Master Kabbalists

Connecting to the Ari

Rav Isaac Luria, The Ari (meaning “The Lion”), died on Hei B’Av, the fifth day of Av, in 1572. Kabbalah teaches us that on the day a tzadik, righteous person, leaves our physical world, we are provided with an opportunity to connect with their spiritual assistance. These death anniversary celebrations, also called hilulah, take place throughout the year and are times to gather and study, sometimes until after midnight, to connect with the souls of the righteous who are there to help us overcome ego and blockages we encounter in our lives. All the tzadikim (righteous souls) are happy to respond to our invitation, to join us and support us in every aspect of our spiritual work. Specifically, by connecting to the Ari on his death anniversary, we can truly come to understand our own potential to reveal Light in this world.

The Ari was born in Jerusalem and as a child moved with his mother to Egypt to live with his uncle for 13 years. The years that The Ari spent in Egypt were dedicated to the process of purifying his consciousness, overcoming the aspect of physicality in his life, converting his desire to receive, and completing his life process, which was the sharing of the secrets of Kabbalah. During this time, he attained levels of spiritual enlightenment and understanding that led him to Tsfat, Israel to teach Rav Chaim Vital the secrets of Kabbalah and, by doing so, passing this wisdom on to future generations. The only reason The Ari came to this world was to teach us the secrets of Kabbalah through Rav Chaim Vital, and the moment his task was completed, he left the physical world at the young age of 38.

The Ari’s message was especially intended for our time. It was when Rav Ashlag established The Kabbalah Centre in 1922 and began to teach The Zohar and The Ari, that the layperson finally had the opportunity to understand The Ari. He based his writings, called HaSulam, or The Ladder (Rav Ashlag's commentary of The Zohar), and The Ten Luminous Emanations, on The Ari’s writings. This wisdom had remained concealed for over 400 years, and even the wisest of sages found The Ari’s writings difficult to decipher. Today, thanks to Rav Ashlag, anyone can learn and understand Kabbalah the way it was taught during the times of The Ari.

The Zohar and the Talmud explain that when we learn from a particular teacher’s lessons, that study alone connects us with the teacher who led us to it. Therefore, the more we implement the teacher’s lessons in our lives, the more we connect to that teacher. The Kabbalah Centre Siddur/Prayer Book is the means by which we can connect to The Ari and bring him close to us. The Ari explains to us that during the days of Messiah, we will not be limited by an intellectual knowledge and understanding of the past, present, and future. We will actually be able to see them all before our very eyes. The Ari was not limited by time or space or incarnation, and by connecting to him, we can therefore receive his support in being able to also see beyond time, space, and motion.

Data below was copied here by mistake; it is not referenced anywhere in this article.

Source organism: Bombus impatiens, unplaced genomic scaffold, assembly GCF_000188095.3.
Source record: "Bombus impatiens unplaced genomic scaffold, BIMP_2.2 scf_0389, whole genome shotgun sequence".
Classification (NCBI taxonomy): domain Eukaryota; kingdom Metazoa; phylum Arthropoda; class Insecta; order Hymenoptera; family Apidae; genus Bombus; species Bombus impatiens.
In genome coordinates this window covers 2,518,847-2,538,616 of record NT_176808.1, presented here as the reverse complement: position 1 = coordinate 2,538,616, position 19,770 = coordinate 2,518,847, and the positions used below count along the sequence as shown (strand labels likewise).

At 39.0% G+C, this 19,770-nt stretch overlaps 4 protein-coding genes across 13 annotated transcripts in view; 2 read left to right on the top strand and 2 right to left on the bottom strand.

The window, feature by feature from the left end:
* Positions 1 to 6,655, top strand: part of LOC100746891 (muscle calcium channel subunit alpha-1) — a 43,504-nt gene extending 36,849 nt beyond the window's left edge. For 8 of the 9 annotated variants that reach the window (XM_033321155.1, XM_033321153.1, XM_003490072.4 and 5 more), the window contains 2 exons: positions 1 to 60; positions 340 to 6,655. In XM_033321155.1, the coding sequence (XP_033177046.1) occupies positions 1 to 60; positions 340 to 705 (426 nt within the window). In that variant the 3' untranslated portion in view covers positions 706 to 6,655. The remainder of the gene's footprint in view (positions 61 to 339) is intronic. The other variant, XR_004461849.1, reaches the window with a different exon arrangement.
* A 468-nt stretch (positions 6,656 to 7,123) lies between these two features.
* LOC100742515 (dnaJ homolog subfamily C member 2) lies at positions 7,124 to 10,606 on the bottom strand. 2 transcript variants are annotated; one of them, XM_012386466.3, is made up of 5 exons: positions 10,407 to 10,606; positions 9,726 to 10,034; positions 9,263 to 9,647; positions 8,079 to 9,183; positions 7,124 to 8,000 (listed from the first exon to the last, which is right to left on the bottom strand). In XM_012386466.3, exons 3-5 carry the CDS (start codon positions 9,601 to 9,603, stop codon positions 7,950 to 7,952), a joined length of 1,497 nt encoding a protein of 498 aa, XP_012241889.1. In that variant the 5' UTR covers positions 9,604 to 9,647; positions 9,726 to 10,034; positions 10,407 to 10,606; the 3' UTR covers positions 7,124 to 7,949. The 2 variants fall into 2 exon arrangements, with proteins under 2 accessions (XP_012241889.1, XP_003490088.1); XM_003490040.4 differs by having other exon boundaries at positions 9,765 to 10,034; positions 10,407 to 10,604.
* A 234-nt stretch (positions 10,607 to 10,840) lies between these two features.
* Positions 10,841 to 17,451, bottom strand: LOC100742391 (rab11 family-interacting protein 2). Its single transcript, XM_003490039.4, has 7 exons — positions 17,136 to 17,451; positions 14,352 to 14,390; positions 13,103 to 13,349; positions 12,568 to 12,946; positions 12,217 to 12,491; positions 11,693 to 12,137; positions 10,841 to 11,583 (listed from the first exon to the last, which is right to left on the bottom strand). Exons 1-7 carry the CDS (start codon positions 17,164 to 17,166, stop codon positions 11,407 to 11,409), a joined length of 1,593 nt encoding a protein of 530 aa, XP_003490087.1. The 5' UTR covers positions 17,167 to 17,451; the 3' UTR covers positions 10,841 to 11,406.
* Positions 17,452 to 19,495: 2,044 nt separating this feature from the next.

Spiritual consciousness does not translate into mental power except when we let the Light guide us. The connection to the Light and to all the secrets of Kabbalah do not come from intellect and cannot be learned in universities, but can be found only by connecting to the source of spiritual energy: the Light of the Creator and the souls of the righteous that have brought the wisdom of Kabbalah to the world. We know how to establish the spiritual connection and how to awaken the soul within us. With tools such as The Zohar and the Kitvei H’Ari (The Writings of the Ari), spiritual trips to gravesites of tzadikim, connecting with the tzadikim on their death anniversaries, and participation in the cosmic programs of Shabbat and the holidays, we can succeed in connecting with our souls and revealing and knowing our personal mission. The soul already knows everything. In these connections we are not using our minds, but rather bridging the gap between the material world and the world of truth.

Every time we cite a tzadik, we merit that his soul attaches to ours. Thus, by means of reading The Ari’s writings and calling on him to support us on his death anniversary, we all connect with him and merit his help and guidance.


This article is an excerpt from Days of Power Part 2 by Rav Berg.

Related

See all